But instead of actually performing experiments (which cost money, which may show that they are wrong, or which might not be ethical), they resort to mining data to prove their point. Data mining is dangerous, because confirmation bias, that is, finding information or data that supports a belief while ignoring all other data that does not, makes the data suspect or even useless.

So, in that vein, the anti-vaccinationists often mine data from any database they can find, such as the Vaccine Adverse Event Reporting System (VAERS),  which is a program for vaccine safety, managed by the Centers for Disease Control and Prevention (CDC) and the Food and Drug Administration (FDA). VAERS functions as a post-marketing safety surveillance program (similar to other programs for almost every regulated medical device and pharmaceutical) which collects information about adverse events (whether related or unrelated to the vaccine) that occur after administration of vaccines.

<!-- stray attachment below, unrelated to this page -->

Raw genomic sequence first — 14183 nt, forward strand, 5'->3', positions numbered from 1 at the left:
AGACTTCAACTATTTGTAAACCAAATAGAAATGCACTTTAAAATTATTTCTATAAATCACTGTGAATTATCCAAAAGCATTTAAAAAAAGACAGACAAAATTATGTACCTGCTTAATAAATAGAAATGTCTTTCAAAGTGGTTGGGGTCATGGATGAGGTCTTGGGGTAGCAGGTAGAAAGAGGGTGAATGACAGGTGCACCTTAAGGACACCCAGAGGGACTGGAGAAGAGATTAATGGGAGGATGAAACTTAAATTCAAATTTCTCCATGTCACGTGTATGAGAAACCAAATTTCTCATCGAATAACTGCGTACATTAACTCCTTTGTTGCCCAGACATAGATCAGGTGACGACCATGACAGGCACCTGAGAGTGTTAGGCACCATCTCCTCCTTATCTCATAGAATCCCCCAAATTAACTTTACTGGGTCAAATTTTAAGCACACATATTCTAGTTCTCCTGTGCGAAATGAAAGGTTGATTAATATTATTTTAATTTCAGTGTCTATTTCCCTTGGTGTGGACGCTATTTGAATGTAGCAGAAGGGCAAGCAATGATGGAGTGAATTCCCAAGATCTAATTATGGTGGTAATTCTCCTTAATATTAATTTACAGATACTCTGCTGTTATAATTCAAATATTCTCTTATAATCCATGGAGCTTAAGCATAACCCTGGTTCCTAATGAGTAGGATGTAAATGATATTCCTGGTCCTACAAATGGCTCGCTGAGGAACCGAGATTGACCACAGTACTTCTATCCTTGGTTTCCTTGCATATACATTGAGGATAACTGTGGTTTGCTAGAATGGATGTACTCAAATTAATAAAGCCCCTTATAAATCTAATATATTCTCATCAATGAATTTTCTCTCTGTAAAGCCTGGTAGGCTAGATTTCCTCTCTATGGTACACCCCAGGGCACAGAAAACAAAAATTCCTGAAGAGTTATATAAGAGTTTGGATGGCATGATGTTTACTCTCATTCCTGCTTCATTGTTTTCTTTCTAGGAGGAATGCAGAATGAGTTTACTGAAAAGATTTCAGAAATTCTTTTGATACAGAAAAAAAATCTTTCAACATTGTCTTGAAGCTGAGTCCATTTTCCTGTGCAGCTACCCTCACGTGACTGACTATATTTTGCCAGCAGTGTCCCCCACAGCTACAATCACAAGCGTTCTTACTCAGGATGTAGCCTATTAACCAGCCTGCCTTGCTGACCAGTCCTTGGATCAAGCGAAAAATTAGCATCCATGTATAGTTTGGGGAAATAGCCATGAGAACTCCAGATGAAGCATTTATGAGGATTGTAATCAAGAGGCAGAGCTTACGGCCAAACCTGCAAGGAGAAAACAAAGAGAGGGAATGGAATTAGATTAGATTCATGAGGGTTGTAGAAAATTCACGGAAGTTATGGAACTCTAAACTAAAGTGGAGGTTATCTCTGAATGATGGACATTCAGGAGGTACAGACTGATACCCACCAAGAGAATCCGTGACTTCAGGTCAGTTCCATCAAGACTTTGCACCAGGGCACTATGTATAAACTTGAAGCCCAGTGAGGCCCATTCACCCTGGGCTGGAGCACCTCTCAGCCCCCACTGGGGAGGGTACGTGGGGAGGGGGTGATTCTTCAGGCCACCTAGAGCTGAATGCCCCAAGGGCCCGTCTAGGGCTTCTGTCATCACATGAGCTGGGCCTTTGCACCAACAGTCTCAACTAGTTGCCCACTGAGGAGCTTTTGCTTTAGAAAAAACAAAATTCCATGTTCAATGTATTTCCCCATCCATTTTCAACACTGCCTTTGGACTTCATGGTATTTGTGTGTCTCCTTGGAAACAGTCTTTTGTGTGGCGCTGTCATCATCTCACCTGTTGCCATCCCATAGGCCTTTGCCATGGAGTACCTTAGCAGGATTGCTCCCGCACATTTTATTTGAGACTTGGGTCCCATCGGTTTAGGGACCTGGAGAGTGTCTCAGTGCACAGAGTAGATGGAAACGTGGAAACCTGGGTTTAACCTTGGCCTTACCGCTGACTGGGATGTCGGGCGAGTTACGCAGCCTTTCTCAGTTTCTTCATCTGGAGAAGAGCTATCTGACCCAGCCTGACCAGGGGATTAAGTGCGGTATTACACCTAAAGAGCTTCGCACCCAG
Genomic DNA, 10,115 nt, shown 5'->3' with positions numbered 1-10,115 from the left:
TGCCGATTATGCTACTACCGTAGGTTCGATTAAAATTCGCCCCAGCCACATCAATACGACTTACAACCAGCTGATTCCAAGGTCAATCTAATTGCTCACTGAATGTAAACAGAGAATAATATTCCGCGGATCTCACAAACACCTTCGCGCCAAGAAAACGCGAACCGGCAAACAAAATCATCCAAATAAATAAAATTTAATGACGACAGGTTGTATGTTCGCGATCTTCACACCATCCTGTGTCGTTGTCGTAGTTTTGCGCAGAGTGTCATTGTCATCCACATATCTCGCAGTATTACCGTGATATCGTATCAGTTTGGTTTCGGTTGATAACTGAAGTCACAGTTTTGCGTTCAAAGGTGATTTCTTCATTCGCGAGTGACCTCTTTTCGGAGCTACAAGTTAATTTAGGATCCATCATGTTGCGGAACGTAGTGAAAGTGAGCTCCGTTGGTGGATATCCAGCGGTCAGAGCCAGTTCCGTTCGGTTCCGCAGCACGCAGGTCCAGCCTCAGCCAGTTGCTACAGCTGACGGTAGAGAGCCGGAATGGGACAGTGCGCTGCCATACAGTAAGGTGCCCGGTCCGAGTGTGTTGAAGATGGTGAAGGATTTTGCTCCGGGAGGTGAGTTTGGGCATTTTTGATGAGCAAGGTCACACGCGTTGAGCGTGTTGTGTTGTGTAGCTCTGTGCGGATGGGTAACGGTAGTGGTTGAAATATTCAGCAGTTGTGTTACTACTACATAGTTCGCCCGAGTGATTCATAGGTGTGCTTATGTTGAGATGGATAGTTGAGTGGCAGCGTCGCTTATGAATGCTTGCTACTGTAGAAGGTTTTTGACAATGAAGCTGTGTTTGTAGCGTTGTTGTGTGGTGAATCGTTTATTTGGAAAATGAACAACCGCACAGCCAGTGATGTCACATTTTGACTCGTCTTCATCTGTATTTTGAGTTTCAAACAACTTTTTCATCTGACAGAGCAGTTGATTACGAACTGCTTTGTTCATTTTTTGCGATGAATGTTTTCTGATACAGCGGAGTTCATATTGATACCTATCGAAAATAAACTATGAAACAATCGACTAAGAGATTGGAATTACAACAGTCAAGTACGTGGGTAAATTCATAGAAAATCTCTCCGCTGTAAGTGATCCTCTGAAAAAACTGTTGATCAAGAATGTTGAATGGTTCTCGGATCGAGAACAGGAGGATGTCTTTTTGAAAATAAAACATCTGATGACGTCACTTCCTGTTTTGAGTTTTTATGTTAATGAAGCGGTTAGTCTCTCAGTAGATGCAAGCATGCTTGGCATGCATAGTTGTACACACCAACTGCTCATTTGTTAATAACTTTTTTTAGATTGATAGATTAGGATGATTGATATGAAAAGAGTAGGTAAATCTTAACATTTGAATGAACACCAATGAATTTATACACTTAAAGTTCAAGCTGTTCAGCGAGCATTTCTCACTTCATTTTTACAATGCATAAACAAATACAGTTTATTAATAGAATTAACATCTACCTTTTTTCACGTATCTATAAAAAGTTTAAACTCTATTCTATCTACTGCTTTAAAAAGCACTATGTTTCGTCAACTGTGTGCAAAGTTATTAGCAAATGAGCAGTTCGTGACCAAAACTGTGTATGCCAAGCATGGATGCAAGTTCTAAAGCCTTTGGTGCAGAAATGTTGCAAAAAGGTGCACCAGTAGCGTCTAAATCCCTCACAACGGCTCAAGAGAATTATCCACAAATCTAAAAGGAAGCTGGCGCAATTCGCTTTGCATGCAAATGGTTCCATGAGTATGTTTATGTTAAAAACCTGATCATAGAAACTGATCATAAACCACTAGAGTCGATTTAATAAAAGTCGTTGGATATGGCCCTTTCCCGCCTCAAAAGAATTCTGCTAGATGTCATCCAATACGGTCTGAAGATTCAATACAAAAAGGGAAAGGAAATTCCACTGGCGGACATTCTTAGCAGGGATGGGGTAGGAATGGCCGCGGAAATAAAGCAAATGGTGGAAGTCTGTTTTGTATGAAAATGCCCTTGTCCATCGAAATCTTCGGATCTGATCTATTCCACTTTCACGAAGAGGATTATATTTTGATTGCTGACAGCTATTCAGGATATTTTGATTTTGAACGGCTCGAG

VAERS has numerous limitations, including lack of scientifically designed questions, unverified reports, underreporting, inconsistent data quality, and absence of an unvaccinated control group. VAERS is basically a collector of information, but has limited value in making conclusions since it does not provide information that is obtained in a controlled manner.  However, it does have some usefulness, in that certain trends may be spotted given enough time and data points. Continue reading “Anti-vaccine lunacy–more lies about Gardasil”

Pseudoscience and vaccine denialism (updated)